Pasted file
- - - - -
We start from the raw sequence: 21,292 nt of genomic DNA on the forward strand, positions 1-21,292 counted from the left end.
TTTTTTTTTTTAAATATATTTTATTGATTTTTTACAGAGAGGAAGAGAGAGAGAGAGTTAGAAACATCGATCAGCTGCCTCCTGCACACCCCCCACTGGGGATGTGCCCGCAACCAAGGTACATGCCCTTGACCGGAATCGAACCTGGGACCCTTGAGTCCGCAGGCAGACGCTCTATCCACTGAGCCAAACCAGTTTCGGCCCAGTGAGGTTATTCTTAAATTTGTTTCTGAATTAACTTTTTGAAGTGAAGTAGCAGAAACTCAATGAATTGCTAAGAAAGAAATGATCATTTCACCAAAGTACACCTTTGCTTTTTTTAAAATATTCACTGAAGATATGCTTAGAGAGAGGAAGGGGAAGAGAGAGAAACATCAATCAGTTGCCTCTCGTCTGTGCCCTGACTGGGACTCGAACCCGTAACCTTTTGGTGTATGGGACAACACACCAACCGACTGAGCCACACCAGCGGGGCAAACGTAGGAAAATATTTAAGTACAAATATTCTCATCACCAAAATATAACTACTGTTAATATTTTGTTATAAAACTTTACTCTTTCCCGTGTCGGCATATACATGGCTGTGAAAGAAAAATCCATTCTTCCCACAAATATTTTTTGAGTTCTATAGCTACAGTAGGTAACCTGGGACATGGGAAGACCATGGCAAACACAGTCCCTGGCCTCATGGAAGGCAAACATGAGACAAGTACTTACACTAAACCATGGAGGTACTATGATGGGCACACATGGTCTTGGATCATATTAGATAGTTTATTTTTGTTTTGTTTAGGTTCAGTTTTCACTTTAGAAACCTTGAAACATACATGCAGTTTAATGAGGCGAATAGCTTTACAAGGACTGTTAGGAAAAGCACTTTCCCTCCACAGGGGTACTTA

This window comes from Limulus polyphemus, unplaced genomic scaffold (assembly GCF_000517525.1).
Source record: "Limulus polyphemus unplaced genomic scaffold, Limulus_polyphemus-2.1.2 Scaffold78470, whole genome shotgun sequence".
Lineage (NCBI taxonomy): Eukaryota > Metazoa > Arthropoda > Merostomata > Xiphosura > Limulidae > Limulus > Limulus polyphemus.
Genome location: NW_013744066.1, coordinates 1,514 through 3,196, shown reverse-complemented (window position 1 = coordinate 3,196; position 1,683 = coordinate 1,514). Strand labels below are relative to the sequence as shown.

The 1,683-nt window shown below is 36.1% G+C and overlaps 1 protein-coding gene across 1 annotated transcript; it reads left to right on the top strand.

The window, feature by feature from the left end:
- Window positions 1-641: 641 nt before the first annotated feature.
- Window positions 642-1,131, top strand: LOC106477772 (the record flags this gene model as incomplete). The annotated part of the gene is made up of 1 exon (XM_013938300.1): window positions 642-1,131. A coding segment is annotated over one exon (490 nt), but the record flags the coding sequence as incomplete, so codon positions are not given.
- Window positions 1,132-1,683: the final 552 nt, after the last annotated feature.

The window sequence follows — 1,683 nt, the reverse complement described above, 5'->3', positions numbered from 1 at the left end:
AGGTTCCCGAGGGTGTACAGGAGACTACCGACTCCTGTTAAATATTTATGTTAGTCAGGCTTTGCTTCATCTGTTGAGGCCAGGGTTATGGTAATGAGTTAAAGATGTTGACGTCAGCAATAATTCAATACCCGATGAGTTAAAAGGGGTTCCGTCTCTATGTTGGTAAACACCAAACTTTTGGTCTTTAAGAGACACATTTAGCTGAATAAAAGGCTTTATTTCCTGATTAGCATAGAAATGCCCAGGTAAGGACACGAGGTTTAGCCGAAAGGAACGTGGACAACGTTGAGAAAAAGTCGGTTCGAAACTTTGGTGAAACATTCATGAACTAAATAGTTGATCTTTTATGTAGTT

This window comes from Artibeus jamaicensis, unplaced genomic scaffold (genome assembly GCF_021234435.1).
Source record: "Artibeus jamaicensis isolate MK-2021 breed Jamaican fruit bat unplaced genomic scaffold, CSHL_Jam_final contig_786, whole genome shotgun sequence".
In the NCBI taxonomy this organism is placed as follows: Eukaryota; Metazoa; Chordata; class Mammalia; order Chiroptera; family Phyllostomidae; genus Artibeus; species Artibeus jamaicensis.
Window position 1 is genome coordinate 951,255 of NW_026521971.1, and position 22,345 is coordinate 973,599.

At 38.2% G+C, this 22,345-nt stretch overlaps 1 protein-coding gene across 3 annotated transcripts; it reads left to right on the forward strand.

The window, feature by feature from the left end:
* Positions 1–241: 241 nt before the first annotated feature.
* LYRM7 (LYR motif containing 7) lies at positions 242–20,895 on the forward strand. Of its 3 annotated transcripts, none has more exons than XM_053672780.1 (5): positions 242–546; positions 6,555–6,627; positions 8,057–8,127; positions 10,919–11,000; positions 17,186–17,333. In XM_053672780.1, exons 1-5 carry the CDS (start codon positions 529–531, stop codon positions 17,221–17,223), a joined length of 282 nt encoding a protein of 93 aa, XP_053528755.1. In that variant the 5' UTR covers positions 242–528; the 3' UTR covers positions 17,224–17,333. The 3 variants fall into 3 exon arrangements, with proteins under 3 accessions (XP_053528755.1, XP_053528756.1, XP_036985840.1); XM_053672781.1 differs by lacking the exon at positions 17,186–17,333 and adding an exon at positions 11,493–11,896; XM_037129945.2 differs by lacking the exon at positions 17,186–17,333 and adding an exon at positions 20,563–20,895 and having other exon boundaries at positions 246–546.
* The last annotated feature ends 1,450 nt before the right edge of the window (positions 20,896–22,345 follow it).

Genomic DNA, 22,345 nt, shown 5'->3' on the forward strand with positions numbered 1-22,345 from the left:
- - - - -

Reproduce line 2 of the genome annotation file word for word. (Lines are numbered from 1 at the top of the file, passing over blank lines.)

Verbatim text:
TTTTTTTTTTTAAATATATTTTATTGATTTTTTACAGAGAGGAAGAGAGAGAGAGAGTTAGAAACATCGATCAGCTGCCTCCTGCACACCCCCCACTGGGGATGTGCCCGCAACCAAGGTACATGCCCTTGACCGGAATCGAACCTGGGACCCTTGAGTCCGCAGGCAGACGCTCTATCCACTGAGCCAAACCAGTTTCGGCCCAGTGAGGTTATTCTTAAATTTGTTTCTGAATTAACTTTTTGAAGTGAAGTAGCAGAAACTCAATGAATTGCTAAGAAAGAAATGATCATTTCACCAAAGTACACCTTTGCTTTTTTTAAAATATTCACTGAAGATATGCTTAGAGAGAGGAAGGGGAAGAGAGAGAAACATCAATCAGTTGCCTCTCGTCTGTGCCCTGACTGGGACTCGAACCCGTAACCTTTTGGTGTATGGGACAACACACCAACCGACTGAGCCACACCAGCGGGGCAAACGTAGGAAAATATTTAAGTACAAATATTCTCATCACCAAAATATAACTACTGTTAATATTTTGTTATAAAACTTTACTCTTTCCCGTGTCGGCATATACATGGCTGTGAAAGAAAAATCCATTCTTCCCACAAATATTTTTTGAGTTCTATAGCTACAGTAGGTAACCTGGGACATGGGAAGACCATGGCAAACACAGTCCCTGGCCTCATGGAAGGCAAACATGAGACAAGTACTTACACTAAACCATGGAGGTACTATGATGGGCACACATGGTCTTGGATCATATTAGATAGTTTATTTTTGTTTTGTTTAGGTTCAGTTTTCACTTTAGAAACCTTGAAACATACATGCAGTTTAATGAGGCGAATAGCTTTACAAGGACTGTTAGGAAAAGCACTTTCCCTCCACAGGGGTACTTA